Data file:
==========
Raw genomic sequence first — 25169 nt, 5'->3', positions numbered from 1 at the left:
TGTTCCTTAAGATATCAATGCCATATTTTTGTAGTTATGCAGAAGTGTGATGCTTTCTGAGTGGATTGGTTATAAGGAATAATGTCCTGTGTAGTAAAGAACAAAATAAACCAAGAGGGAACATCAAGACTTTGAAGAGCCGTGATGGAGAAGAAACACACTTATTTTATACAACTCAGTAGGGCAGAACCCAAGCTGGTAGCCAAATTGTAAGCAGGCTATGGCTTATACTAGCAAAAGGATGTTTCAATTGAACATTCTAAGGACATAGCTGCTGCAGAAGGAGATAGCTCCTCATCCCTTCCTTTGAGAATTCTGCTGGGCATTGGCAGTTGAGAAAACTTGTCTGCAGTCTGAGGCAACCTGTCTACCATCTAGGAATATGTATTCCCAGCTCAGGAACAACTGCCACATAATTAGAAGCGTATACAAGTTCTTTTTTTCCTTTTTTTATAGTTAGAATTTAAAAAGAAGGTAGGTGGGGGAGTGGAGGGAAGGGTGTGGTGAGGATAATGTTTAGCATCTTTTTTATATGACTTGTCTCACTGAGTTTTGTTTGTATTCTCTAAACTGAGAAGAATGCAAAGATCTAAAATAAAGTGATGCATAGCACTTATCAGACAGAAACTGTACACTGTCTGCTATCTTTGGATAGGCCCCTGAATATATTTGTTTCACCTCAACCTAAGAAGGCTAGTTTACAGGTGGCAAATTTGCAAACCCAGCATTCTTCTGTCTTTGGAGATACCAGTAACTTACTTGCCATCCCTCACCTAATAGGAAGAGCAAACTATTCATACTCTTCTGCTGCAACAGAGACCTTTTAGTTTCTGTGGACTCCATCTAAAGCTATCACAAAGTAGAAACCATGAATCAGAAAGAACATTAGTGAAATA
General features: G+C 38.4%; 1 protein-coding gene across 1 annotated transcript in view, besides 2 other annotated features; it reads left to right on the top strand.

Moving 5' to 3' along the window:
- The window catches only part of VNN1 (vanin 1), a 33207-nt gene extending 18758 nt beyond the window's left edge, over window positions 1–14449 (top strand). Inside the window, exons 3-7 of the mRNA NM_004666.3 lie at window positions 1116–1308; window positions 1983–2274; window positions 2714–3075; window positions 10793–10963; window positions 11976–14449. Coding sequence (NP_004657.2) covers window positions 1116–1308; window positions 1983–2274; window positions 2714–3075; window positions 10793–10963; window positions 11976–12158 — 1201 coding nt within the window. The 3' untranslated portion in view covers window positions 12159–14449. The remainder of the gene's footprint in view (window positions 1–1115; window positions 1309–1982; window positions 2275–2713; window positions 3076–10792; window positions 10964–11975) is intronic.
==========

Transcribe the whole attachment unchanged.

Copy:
Raw genomic sequence first — 25169 nt, 5'->3', positions numbered from 1 at the left:
TGTTCCTTAAGATATCAATGCCATATTTTTGTAGTTATGCAGAAGTGTGATGCTTTCTGAGTGGATTGGTTATAAGGAATAATGTCCTGTGTAGTAAAGAACAAAATAAACCAAGAGGGAACATCAAGACTTTGAAGAGCCGTGATGGAGAAGAAACACACTTATTTTATACAACTCAGTAGGGCAGAACCCAAGCTGGTAGCCAAATTGTAAGCAGGCTATGGCTTATACTAGCAAAAGGATGTTTCAATTGAACATTCTAAGGACATAGCTGCTGCAGAAGGAGATAGCTCCTCATCCCTTCCTTTGAGAATTCTGCTGGGCATTGGCAGTTGAGAAAACTTGTCTGCAGTCTGAGGCAACCTGTCTACCATCTAGGAATATGTATTCCCAGCTCAGGAACAACTGCCACATAATTAGAAGCGTATACAAGTTCTTTTTTTCCTTTTTTTATAGTTAGAATTTAAAAAGAAGGTAGGTGGGGGAGTGGAGGGAAGGGTGTGGTGAGGATAATGTTTAGCATCTTTTTTATATGACTTGTCTCACTGAGTTTTGTTTGTATTCTCTAAACTGAGAAGAATGCAAAGATCTAAAATAAAGTGATGCATAGCACTTATCAGACAGAAACTGTACACTGTCTGCTATCTTTGGATAGGCCCCTGAATATATTTGTTTCACCTCAACCTAAGAAGGCTAGTTTACAGGTGGCAAATTTGCAAACCCAGCATTCTTCTGTCTTTGGAGATACCAGTAACTTACTTGCCATCCCTCACCTAATAGGAAGAGCAAACTATTCATACTCTTCTGCTGCAACAGAGACCTTTTAGTTTCTGTGGACTCCATCTAAAGCTATCACAAAGTAGAAACCATGAATCAGAAAGAACATTAGTGAAATA
General features: G+C 38.4%; 1 protein-coding gene across 1 annotated transcript in view, besides 2 other annotated features; it reads left to right on the top strand.

Moving 5' to 3' along the window:
- The window catches only part of VNN1 (vanin 1), a 33207-nt gene extending 18758 nt beyond the window's left edge, over window positions 1–14449 (top strand). Inside the window, exons 3-7 of the mRNA NM_004666.3 lie at window positions 1116–1308; window positions 1983–2274; window positions 2714–3075; window positions 10793–10963; window positions 11976–14449. Coding sequence (NP_004657.2) covers window positions 1116–1308; window positions 1983–2274; window positions 2714–3075; window positions 10793–10963; window positions 11976–12158 — 1201 coding nt within the window. The 3' untranslated portion in view covers window positions 12159–14449. The remainder of the gene's footprint in view (window positions 1–1115; window positions 1309–1982; window positions 2275–2713; window positions 3076–10792; window positions 10964–11975) is intronic.